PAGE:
Band Tim Hepher and Joey Roulette
PARIS, August 12 (Reuters) – The European Space Agency (ESA) has entered preliminary technical discussions with Elon Musk’s SpaceX that could lead to the temporary use of its launchers after the conflict in Ukraine blocked Western access to Russian Soyuz rockets.
Private US competitor to Europe’s Arianespace has emerged as a key contender to fill a temporary void alongside Japan and India, but final decisions hinge on the still-unresolved schedule for Europe’s delayed Ariane 6 rocket.
“I would say there are two and a half options that we are discussing. One is SpaceX which is clear. Another is possibly Japan,” ESA director general Josef Aschbacher told Reuters.
“Japan is awaiting the maiden flight of its next-generation rocket. Another option could be India,” he added in an interview.
“I would say SpaceX is the most operational of those and definitely one of the back-up launches we’re looking at.”
Aschbacher said the talks remained at an exploratory stage and any fallback would be temporary.
“Of course we have to make sure they are suitable. It’s not like jumping on a bus,” he said. For example, the interface between the satellite and the launch vehicle must be suitable and the payload must not be compromised by unknown types of launch vibrations.
“We are looking at this technical compatibility but we haven’t requested a commercial offer yet. We just want to make sure that would be an option in order to make a decision on the request for a firm commercial offer,” Aschbacher said.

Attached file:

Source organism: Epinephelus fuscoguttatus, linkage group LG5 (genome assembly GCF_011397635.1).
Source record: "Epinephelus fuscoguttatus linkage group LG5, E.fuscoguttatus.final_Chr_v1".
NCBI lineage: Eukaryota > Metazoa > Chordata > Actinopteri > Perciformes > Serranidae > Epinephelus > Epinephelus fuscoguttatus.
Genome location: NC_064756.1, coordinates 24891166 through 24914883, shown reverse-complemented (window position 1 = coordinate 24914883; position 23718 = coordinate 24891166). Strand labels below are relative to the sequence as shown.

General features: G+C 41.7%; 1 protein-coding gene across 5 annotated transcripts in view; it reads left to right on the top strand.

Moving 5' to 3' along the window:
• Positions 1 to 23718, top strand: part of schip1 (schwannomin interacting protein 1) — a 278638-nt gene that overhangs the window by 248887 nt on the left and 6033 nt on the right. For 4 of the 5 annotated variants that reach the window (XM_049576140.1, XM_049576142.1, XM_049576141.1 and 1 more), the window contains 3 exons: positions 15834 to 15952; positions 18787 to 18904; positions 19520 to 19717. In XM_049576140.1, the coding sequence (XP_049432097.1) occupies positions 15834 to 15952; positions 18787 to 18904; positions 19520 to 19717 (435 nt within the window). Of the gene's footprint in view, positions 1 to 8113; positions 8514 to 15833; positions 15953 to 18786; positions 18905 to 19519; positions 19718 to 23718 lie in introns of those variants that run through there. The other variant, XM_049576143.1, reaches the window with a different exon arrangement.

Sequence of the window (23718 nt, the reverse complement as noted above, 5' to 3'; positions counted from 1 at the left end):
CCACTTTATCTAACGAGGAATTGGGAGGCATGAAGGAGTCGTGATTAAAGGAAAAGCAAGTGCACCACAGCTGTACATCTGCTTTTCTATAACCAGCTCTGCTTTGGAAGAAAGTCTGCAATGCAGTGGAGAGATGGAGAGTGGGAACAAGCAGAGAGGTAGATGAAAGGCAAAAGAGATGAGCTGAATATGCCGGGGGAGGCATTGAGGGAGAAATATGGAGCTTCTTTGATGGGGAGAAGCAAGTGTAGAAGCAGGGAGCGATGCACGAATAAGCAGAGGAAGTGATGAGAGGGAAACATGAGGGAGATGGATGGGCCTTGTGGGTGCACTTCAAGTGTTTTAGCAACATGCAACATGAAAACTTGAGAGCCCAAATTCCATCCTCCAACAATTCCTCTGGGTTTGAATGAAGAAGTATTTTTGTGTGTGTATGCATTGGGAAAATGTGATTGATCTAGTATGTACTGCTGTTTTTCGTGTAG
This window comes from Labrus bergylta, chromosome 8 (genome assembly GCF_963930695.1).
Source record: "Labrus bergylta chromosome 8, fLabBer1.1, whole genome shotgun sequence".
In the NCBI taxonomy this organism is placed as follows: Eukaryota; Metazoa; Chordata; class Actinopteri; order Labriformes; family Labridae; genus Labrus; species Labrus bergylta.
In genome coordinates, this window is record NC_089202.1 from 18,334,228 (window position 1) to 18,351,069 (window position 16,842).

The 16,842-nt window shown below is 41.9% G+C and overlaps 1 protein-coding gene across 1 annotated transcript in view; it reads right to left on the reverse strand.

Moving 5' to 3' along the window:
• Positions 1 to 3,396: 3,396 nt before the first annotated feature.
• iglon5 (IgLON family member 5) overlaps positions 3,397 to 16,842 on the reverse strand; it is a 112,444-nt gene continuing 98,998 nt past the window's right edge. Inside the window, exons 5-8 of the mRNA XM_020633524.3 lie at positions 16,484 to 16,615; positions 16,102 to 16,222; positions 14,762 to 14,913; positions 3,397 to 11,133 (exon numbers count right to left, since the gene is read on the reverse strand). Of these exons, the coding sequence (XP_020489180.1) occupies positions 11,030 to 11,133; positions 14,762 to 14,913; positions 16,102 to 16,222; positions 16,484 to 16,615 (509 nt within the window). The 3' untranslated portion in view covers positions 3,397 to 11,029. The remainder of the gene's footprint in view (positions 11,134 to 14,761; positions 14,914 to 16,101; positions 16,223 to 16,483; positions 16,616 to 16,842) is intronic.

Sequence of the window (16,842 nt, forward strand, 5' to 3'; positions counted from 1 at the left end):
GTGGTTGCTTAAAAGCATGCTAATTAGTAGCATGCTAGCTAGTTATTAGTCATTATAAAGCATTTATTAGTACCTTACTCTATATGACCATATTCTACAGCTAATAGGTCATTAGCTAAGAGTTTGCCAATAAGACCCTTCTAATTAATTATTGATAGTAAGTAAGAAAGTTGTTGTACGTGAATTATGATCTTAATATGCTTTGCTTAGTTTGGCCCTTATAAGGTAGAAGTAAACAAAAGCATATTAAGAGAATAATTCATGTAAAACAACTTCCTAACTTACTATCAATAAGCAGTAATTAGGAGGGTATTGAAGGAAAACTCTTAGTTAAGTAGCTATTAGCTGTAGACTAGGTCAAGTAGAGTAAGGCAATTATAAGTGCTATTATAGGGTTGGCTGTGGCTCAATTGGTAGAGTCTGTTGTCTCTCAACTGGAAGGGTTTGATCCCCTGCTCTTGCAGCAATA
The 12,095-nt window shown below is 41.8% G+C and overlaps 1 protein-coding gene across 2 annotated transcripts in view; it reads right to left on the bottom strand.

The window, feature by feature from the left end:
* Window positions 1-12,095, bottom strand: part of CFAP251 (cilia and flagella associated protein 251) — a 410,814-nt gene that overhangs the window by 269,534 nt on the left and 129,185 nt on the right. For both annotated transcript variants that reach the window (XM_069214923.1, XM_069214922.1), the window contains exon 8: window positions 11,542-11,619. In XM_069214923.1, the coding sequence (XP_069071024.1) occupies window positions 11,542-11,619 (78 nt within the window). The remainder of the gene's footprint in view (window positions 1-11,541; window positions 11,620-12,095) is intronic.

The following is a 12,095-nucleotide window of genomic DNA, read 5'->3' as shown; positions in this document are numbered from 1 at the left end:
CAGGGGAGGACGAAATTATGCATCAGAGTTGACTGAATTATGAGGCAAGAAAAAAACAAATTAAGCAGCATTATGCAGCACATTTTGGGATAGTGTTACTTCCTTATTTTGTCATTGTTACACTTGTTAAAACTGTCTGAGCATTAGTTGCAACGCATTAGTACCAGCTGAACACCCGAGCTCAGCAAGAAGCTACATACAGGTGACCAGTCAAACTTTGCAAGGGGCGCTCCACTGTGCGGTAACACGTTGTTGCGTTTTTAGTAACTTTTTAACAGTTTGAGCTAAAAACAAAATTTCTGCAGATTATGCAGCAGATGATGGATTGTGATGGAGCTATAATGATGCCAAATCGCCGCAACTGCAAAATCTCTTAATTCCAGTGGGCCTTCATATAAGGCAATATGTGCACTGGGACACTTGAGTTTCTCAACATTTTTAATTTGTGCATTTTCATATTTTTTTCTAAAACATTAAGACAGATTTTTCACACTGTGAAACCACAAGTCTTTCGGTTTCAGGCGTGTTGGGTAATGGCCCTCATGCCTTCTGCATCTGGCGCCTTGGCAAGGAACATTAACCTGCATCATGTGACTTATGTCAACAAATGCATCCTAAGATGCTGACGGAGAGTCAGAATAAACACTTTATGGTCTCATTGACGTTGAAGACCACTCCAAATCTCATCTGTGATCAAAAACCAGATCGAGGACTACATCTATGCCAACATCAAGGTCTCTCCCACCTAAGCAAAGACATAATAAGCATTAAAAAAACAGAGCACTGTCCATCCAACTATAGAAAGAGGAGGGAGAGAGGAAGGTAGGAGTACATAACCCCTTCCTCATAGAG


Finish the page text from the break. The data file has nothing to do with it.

SpaceX did not respond to a request for comment.
The political fallout from Russia’s invasion of Ukraine has already been a boon for SpaceX’s Falcon 9, which has swept away other customers severing ties with Moscow’s increasingly isolated space sector.
Satellite internet company OneWeb, a competitor to SpaceX’s Starlink satellite internet business, has booked at least one Falcon 9 launch in March. It has also booked an Indian launch.
Northrop Grumman booked three Falcon 9 missions on Monday to ferry NASA cargo to the International Space Station as it designs a new version of its Antares rocket, whose Russian-made engines were removed by Moscow in response to sanctions .
Europe has until now depended on the Italian Vega for small payloads, the Russian Soyuz for medium ones and the Ariane 5 for heavy missions. Its next-generation Vega C debuted last month, and the new Ariane 6 has been delayed until next year.
Aschbacher said a more precise Ariane 6 timeline would be clearer in October. Only then will ESA finalize a relief plan which will be presented to ministers from the agency’s 22 countries in November.
“But yes, the likelihood of needing backup launches is high,” he said. “The order of magnitude is certainly a good handful of launches for which we would need stopgap solutions.”
Aschbacher said the conflict in Ukraine had demonstrated that Europe’s decade-long strategy of cooperation with Russia in gas supplies and other areas, including space, was no longer working. .
“It was a wake-up call, that we were too dependent on Russia. And that wake-up call, we have to hope that the decision makers realize it as much as I do, that we really need to build our European capability and our independence.
However, he played down the prospect of Russia pledging to withdraw from the International Space Station (ISS).
Russia’s new space chief Yuri Borisov said in a televised meeting with President Vladimir Putin last month that Russia would withdraw from the ISS “after 2024”.
But Borisov later clarified that Russia’s plans had not changed, and Western officials said the Russian space agency had not communicated any new withdrawal plans.
“The reality is that operationally work on the space station is continuing, I would say almost nominally,” Aschbacher told Reuters. “We depend on each other whether we like it or not, but we have little choice.”
(Reporting by Tim Hepher and Joey Roulette Editing by Mark Potter)
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